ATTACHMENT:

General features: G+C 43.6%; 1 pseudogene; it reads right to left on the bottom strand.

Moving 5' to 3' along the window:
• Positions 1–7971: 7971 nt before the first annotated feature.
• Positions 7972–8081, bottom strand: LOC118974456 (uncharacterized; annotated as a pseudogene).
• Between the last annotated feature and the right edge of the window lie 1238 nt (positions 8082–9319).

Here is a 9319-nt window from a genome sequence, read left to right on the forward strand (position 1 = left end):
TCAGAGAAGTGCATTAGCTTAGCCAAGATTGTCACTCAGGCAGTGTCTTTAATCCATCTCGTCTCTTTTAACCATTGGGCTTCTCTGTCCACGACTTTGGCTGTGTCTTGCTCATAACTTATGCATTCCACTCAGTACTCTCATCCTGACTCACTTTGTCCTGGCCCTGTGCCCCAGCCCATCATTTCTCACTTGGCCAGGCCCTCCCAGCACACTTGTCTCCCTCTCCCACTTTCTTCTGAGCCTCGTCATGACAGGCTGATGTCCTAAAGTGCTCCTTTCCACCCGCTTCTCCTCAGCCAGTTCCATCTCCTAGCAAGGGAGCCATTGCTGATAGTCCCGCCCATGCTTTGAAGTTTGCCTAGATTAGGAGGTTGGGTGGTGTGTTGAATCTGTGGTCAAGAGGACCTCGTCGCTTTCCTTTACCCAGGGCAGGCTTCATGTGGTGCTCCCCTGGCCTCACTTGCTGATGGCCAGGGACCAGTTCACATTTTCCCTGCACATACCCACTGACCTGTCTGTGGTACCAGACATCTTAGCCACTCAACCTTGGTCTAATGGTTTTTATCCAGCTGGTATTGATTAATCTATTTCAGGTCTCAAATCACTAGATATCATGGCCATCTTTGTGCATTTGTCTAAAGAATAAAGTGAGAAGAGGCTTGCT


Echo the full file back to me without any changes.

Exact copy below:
General features: G+C 43.6%; 1 pseudogene; it reads right to left on the bottom strand.

Moving 5' to 3' along the window:
• Positions 1–7971: 7971 nt before the first annotated feature.
• Positions 7972–8081, bottom strand: LOC118974456 (uncharacterized; annotated as a pseudogene).
• Between the last annotated feature and the right edge of the window lie 1238 nt (positions 8082–9319).

Here is a 9319-nt window from a genome sequence, read left to right on the forward strand (position 1 = left end):
TCAGAGAAGTGCATTAGCTTAGCCAAGATTGTCACTCAGGCAGTGTCTTTAATCCATCTCGTCTCTTTTAACCATTGGGCTTCTCTGTCCACGACTTTGGCTGTGTCTTGCTCATAACTTATGCATTCCACTCAGTACTCTCATCCTGACTCACTTTGTCCTGGCCCTGTGCCCCAGCCCATCATTTCTCACTTGGCCAGGCCCTCCCAGCACACTTGTCTCCCTCTCCCACTTTCTTCTGAGCCTCGTCATGACAGGCTGATGTCCTAAAGTGCTCCTTTCCACCCGCTTCTCCTCAGCCAGTTCCATCTCCTAGCAAGGGAGCCATTGCTGATAGTCCCGCCCATGCTTTGAAGTTTGCCTAGATTAGGAGGTTGGGTGGTGTGTTGAATCTGTGGTCAAGAGGACCTCGTCGCTTTCCTTTACCCAGGGCAGGCTTCATGTGGTGCTCCCCTGGCCTCACTTGCTGATGGCCAGGGACCAGTTCACATTTTCCCTGCACATACCCACTGACCTGTCTGTGGTACCAGACATCTTAGCCACTCAACCTTGGTCTAATGGTTTTTATCCAGCTGGTATTGATTAATCTATTTCAGGTCTCAAATCACTAGATATCATGGCCATCTTTGTGCATTTGTCTAAAGAATAAAGTGAGAAGAGGCTTGCT